We live in the information age. Whether you’re an author, in business, or a student, you need to communicate your message and the quality of that message is an important determinant in your success.
High quality writing looks professional. It’s free from spelling, punctuation and grammatical errors and is consistent in style, language and presentation. If you lack skills in these areas, have the skills but not the time, or simply need a fresh, detached pair of eyes to proofread or edit your document, Punctual Proofreading can help!
My name is Nicola Barnett and I have worked in the publishing industry since 1997 after graduating with two degrees in history: a Master of Literature (with Distinction) and a Bachelor of Arts (with First Class Honours). I completed stringent in-house editing training, and I have professional editing experience in both the public and private sectors.
I have proofread and edited a wide variety of work including academic writing, adult and children’s fiction, journal articles, law reports, government briefing papers, and university theses.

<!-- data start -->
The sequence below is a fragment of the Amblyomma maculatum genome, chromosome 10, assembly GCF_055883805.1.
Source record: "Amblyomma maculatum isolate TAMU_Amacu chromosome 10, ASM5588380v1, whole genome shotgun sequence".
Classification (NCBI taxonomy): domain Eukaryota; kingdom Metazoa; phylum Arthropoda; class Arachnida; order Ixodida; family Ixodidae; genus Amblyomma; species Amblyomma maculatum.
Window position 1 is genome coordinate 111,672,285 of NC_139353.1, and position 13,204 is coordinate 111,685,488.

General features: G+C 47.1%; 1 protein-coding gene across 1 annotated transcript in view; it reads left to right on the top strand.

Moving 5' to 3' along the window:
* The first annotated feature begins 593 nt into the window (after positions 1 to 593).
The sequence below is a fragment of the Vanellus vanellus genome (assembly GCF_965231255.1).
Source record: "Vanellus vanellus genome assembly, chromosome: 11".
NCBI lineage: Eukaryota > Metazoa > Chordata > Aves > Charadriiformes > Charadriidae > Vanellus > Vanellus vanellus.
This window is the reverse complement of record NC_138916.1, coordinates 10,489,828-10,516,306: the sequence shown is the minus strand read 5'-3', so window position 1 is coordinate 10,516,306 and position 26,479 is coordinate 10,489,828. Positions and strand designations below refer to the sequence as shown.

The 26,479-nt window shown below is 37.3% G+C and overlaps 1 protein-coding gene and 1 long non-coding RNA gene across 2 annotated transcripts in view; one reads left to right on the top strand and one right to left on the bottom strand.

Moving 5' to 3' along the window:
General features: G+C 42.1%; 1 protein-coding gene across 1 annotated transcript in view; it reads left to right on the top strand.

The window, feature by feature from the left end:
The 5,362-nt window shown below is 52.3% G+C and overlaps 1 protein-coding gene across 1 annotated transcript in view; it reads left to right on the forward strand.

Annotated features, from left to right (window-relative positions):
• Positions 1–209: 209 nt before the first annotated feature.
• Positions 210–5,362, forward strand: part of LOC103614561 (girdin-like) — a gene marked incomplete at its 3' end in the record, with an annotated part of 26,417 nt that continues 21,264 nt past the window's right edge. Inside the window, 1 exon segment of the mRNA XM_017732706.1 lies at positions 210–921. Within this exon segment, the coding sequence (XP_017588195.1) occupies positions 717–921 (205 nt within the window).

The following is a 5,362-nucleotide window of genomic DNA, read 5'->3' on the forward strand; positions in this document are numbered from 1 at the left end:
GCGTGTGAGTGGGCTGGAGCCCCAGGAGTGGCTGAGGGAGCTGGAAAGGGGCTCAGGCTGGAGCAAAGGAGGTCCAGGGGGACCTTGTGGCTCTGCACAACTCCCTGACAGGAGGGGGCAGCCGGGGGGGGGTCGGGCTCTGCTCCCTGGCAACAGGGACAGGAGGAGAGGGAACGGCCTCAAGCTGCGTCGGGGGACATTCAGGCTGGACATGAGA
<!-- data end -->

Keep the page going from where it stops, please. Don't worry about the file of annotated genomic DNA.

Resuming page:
I have in-depth knowledge of punctuation and grammar and an extremely keen eye for the smallest of details. I am also efficient, dedicated and discreet, and I am a full member of the Society of Editors (Queensland).
Why Choose Punctual Proofreading?
- Highly qualified and experienced editor.
- Rigorous proofreading and editing to meticulous standards.
- Your obligation-free quotation is based on your individual editorial requirements.
- Twenty-minute sample edit provided for all work over 3000 words.
- Competitive prices and great value for money.
- Fast turnaround for tight deadlines.
- Able to proofread and edit for both the Australian and the American markets.
By the time you reach your final draft you have undoubtedly read your manuscript numerous times. In fact, you often re-read your work so much, and become so familiar with it, that you become ‘blind’ to its errors and flaws. You see what you expect to see and not what is actually there.
This is partly because we tend to read words as whole words and not letter-by-letter. Our brains also have the tendency to automatically substitute the word that makes the most sense: if we have sufficient letters, even in the wrong position, the brain can ‘recognise’ the word. (Cognition and Brain Sciences Unit, Cambridge, UK.)
Computer Checks are Insufficient
Spelling check programs are insufficient because in English thousands of words sound the same, but have different meanings (for example: there/their; your/you’re; principal/principle). A word can be spelt correctly, but used incorrectly.
Grammar checks also have limited use for they make no allowances for context, tone and the required level of formality. They also sometimes just miss grammatical errors.